Lately, the topic of adoption (with strangers) has come up quite frequently. I've been asked to tell our adoption story numerous times, been asked numerous questions (some quite personal), and at the end of each time that I've shared, the same thing has been said, "Oh, I had no idea that he was adopted." As you know, I've got two boys and they are BOTH adopted. One looks very similar to my husband and the other looks very similar to me. This was not done on purpose (yes, this has been asked). When we adopted Gus, we had been praying for several years for a baby. The ability to conceive was just not something that was in the cards and we didn't want to go through expensive IVF treatments that were not guaranteed. So we prayed and pursued domestic newborn adoption. Gus was the answer to many prayers and came after an abundance of tears that no one deserves to shed. The pain of infertility is something that unless you've been through it, you cannot fathom how hard it is. Every pregnancy announcement hurts. Every picture of friends basking in the glow of becoming parents, is difficult to look at. Infertility isn't something that many openly discuss, and it's not something that the majority of the public fully understands or sincerely empathizes about. Hugh was a different story. We wanted to adopt again and wanted a second child, but we were lost as to how it would go. We felt like we were so blessed with Gus's adoption, and that it appeared out of no where for us, that surely, we would never get that lucky again. When Hugh's birth mother contacted me and began to talk, I still didn't think anything of it. When a few weeks had passed and we matched "officially" it was unreal. I know for certain that Hugh was brought into our lives for a reason and he IS a gift from God, as his older brother is as well. Both of my children came from above, and they fill my life with so much joy, awe, wonder, and appreciation. I don't take them for granted and I KNOW how blessed we are.
Recently, we've had to do some medically-related things with Hugh. He's only nine months, but we've been going to appointments, meeting with teams of professionals to evaluate him, and each time, the fact that he's adopted comes up. And each time, comments are made that paint the wrong picture. Comments are made like, "Just think about how lucky he is to have you taking care of him." While I'm sure that comment isn't said with much thought behind the reality of the words, the truth is, WE are the lucky ones. We didn't rescue him for a horrible life. We didn't "save him" from anything. He was brought into our lives for a reason and that reason comes from above. While talking to various people about his background and family history (which is commonly asked when going to the doctor/pediatrician), for some of it, I have to say "Unknown" because 1/2 of his history will always be unknown. It is what it is, we can't change it, and it's just a fact. But when we write "Unknown" the questions start flowing. People think they have the right to just ask personal questions, so they just let them fly out of their mouths. "Why is his history unknown?" "Oh... his mother didn't know the guy she was sleeping with?" "His real father wasn't involved with his mother?" "Oh, his mom didn't know the guy that got her pregnant?" Seriously. I think the one thing that I've learned most after adopting Hugh is that you DO NOT know from outward appearances what someone has going on in their life. The outward signs might create one picture, but the honest truth is that you do not know what someone is going through or has gone through. I get so upset and frustrated when people assume bad things about Hugh's birth mother. I will not share details of his history, but she is and amazing, wonderful, beautiful, incredible individual. People are just dumb. In my MOMS Club, we've had a lot of new people join and as we're getting to know each other at playgroup and MNO (moms' night out) events, the topic of our kids often comes up. I've shared that my kids are adopted and with that, always comes a lot of questions. To be honest, I love talking about adoption and our story and I love sharing how our family was created. I am proud to be an adoptive mom and am open to talking to others about it. It's when ignorant comments are said, that I shutter and then think that people really have no clue. People don't know about open adoption, they don't understand how we could be actively pursuing relationships with both of our sons' extended families. "Aren't you worried they'll want to come back and take them?" Yes, I've been asked that one. I guess the only way to educate people is to share my truth and my story, and hope that they'll learn from it. Adoption isn't like shows that you see on television. Even shows like "I'm Having their Baby" and "The Baby Wait" (which we were asked to be part of) have been edited for television. As much as I love adoption and love that we're a family created by adoption, sometimes I get sick of talking about it. I'd love to be able to just talk about my kids and not have to answer questions about their "real" moms. Again, offended by the term "real" as I am their "real" mom-- I'm not fake! I hate the look of shock and pity that often comes when someone learns that they are adopted. I don't know which is worse, the look after hearing that Gus is adopted (because he's Caucasian, blonde, and blue eyed), or Hugh (he's multi-racial, dark hair, olive skin, and brown eyed). Adoptive families all look different. Families that are not created by adoption also look different. I hate when I hear (after learning that Hugh is adopted), "Ohhh... that makes sense. Yeah, he looks nothing like you." Thanks for that. Adoption is becoming more and more "the norm" and more common. People see it in the media more and more and I think it's more accepted than it used to be. It's not a taboo subject today, like it was years ago. But a lot of what people know about adoption isn't accurate, and a lot of it is still misunderstood. I think because we've been in this world for over three years, we see it differently than the general public does. I sometimes forget that people haven't taken classes, read books, and talked and talked and talked about adoption like I have.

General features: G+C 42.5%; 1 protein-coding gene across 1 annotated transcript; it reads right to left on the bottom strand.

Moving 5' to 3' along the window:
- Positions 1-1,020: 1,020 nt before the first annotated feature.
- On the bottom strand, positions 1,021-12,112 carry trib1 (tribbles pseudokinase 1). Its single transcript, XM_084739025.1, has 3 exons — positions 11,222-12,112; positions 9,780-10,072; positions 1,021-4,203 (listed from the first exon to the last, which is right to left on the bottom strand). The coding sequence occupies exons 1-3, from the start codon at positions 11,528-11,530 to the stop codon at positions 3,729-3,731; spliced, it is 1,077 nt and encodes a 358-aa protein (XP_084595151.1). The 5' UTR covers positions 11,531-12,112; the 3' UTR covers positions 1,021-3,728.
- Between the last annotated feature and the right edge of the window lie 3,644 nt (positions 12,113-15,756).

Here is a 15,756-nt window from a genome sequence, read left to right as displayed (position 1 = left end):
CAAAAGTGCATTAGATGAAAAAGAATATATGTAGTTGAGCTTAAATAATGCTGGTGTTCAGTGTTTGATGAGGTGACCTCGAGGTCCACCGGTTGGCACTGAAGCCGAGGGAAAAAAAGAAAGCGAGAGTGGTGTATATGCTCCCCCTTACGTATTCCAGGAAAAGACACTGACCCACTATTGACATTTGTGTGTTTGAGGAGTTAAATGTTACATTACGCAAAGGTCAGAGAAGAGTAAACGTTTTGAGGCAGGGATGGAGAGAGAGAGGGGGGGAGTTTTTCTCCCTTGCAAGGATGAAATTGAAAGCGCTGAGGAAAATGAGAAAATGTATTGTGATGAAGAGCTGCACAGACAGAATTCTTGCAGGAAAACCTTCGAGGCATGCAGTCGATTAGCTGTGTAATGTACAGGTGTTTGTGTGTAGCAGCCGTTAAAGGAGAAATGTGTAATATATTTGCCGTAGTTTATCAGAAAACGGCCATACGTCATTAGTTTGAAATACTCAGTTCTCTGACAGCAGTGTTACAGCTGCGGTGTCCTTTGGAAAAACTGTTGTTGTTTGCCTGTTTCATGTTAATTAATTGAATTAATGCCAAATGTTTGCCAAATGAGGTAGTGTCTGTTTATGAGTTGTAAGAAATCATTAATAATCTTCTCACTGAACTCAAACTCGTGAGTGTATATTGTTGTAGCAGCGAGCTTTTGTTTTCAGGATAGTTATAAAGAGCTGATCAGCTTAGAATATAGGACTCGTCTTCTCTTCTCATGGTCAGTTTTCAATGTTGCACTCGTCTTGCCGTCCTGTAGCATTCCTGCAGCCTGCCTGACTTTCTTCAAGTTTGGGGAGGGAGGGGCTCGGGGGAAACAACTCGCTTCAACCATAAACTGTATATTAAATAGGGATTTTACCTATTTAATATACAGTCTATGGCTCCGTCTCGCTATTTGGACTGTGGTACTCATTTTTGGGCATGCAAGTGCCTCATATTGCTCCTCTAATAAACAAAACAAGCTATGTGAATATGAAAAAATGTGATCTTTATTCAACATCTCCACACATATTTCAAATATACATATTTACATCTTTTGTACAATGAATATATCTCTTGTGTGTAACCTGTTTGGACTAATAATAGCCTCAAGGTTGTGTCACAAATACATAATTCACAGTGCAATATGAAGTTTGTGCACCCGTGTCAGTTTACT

Instead of rolling my eyes, shaking my head, and coming back with snide comments, I listen to people make ignorant comments about adoption and my children, and I take a deep breath, and I politely share our truth (usually). Some comments are ignored, and some are not.
Then I pray that God will continue to help me muster through each day and face it with strength, wisdom, and purpose.
My blog that's specifically about open adoption and how our family came to be complete.
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I'm Cathy and I'm a former elementary teacher turned SAHM. This blog has grown and evolved through the years to be my sounding board, then a place to share my thoughts, fears, and celebrations, and then where I post pictures and practice my photography skills. I blog about daily happenings. To read more about my family and how we're connected to open adoption, please follow our family blog: A Completed Family.